- The President of the European Parliament
In November 2013, President Yanukovitch withdrew, at the eleventh hour, from signing a trade agreement with the EU which would have helped loosen Ukraine’s economic ties to Russia and moved it one step closer towards EU membership. However, the subsequent protests were not a fight for EU membership, but for basic political rights.
The President’s armed troops, the ‘Berkut’, violently dispersed a peaceful student demonstration in Kiev on November 30th, causing the people to take to the streets en masse to defend not only their right to peacefully demonstrate, but to speak out freely, and to demand a government with its country’s best interests at heart.
On 16th December 2013, the Ukrainian parliament passed a series of laws through a spurious raising of hands, rather than electronic voting, which made it illegal to travel in convoys of more than 4 vehicles, to publicly gather in groups of more than 10 people, and to wear protective gear such as helmets in public places: effectively, making protesting and fighting against the government illegal.
More people flooded into Maidan, setting up camp and strengthening the barricades enclosing and protecting the makeshift village in Kiev’s city centre. More Berkut troops were then deployed to try and storm Maidan yet again, meeting resistance from the people. In response to the Berkut’s use of water cannon and rubber bullets, the protesters began retaliating with Molotov cocktails, improvised cobblestone, log missiles, and firecrackers. The protesters remain entrenched on Maidan, demanding that Yanukovitch resign, without which no positive change can occur in Ukraine.
However, on February 17th, after the protesters ignored the deadline Yanukovitch set for them to clear the Square, the President commanded the Berkut to begin using excessive force to storm and reclaim Maidan.
Since that night, the official death toll escalated to circa 50 people, increasing at this very moment after a sniper was installed following the so-called truce, although people reported to have been burned alive in the opposition’s HQ, the Trade Union Building, do not seem to have been figured into the total. The Berkut is kidnapping the injured being brought into Kiev’s hospitals, forcing the people to construct makeshift hospitals in cathedrals and hotels around the city instead.
Protesters have been abducted and returned with their mouths sewn shut, being seated on crates full of firecrackers which were ignited beneath them, and after being crucified. You will hear reports of a ‘truce’ between Yanukovitch and the opposition’s leaders. This means nothing. We repeat: no truce made with Yanukovitch as president is legitimate. People are dying, being massacred, being humiliated – it will have been worth nothing if Yanukovitch is allowed to remain in power. People are laying down their time, their health, their lives, to give Ukraine another chance to flourish into the sophisticated nation it has the resources to become, none of which can happen with a leader who robs his own country’s coffers and runs to Russia when he gets low on cash.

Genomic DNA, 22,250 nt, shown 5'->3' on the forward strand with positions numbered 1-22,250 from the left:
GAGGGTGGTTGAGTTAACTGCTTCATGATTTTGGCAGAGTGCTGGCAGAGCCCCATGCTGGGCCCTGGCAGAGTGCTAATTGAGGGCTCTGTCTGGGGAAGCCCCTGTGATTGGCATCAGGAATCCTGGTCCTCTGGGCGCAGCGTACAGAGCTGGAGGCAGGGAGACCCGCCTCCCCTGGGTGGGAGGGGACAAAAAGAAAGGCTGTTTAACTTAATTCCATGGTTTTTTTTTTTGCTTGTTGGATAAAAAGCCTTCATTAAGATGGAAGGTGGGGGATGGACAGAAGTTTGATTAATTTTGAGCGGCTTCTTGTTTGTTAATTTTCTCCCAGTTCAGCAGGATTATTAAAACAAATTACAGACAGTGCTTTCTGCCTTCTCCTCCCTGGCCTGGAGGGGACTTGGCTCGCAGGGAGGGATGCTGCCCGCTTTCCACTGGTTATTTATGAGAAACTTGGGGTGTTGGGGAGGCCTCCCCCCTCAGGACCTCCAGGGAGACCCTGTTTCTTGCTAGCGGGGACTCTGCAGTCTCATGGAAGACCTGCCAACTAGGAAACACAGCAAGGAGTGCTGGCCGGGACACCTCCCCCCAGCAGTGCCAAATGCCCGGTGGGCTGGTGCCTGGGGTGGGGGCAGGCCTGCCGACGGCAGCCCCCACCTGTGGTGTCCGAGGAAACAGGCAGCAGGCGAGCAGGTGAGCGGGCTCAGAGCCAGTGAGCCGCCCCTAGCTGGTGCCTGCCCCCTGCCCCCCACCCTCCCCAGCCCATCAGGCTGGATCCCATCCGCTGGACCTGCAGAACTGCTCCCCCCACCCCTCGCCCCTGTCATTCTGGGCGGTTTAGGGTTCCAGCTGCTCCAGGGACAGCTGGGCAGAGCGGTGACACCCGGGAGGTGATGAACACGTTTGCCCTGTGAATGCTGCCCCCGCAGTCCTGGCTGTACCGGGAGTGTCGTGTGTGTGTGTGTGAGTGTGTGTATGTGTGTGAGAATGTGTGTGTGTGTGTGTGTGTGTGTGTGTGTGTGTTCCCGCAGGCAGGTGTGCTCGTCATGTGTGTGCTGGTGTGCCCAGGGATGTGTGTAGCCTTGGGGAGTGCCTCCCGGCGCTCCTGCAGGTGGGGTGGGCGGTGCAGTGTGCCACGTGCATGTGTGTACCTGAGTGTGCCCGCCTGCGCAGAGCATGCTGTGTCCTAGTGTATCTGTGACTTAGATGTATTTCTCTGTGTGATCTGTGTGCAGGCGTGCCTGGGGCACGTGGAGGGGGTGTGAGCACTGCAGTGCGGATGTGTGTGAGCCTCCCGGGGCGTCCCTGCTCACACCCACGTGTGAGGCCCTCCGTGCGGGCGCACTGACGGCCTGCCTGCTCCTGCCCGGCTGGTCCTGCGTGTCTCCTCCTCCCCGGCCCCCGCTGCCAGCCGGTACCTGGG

You will hear the media hint that the protesters are rebel rousers, gratuitously inciting violence – when you do, remember this: there are 100 year old women on Maidan. There are poor villagers eating soup and staying warm by oil barrels by the side of oligarchs. There are young children rolling tyres to Maidan to use as decoys and as barricades. There are people who cannot afford to abandon their businesses who travelled across the country to set up residence in the cold for months to fight for freedom. There are women, mothers, preparing boxes of Molotov cocktails.
Please, do not be indifferent. Help Ukrainians obtain what they should never have had to fight for by signing this petition. We do not tend to pay attention to the crises in countries not our own, but while turning away form a news report is understandable, ignoring a direct appeal is irresponsible. We are real people. We are losing those we love. This is no longer just about politics.
We the Ukrainian people address you, the people of the EU, because this is now also about the very dignities which make us human.
We the undersigned demand that the governments of the members of the European Union impose economic sanctions against President Yanukovitch and leading members of his government, especially the heads of the Party of Regions, for whom Ukrainian subordination to the Kremlin for money is a matter of ideology, and the welfare of their own people of no concern.
Furthermore, we ask the EU to help freeze the bank accounts of Ukrainian businessmen, including Akhmetov, residing abroad conducting their businesses using money illegally obtained, facilitating the funding, maintenance, and protection of the current regime in Ukraine.
We demand that the foreign media extend their coverage of the violence taking place on Maidan, and out more effort into verifying their information and avoid misrepresenting the people’s cause and the state of the nation.
We ask that those watching these news reports act on the indignation they feel, either speaking out directly or by urging their governments to put pressure on President Yanukovitch to withdraw his armed troops and cease inflicting violence and intimidation against his own people.
In short, we demand that the international community help Ukrainians in their fight for what those in the EU possess by inalienable right – dignity, democracy, and a competent government.
The Support Ukraine's Freedom Fighters petition to The President of the European Parliament was written by Fiona Curnow and is in the category Civil Rights at GoPetition.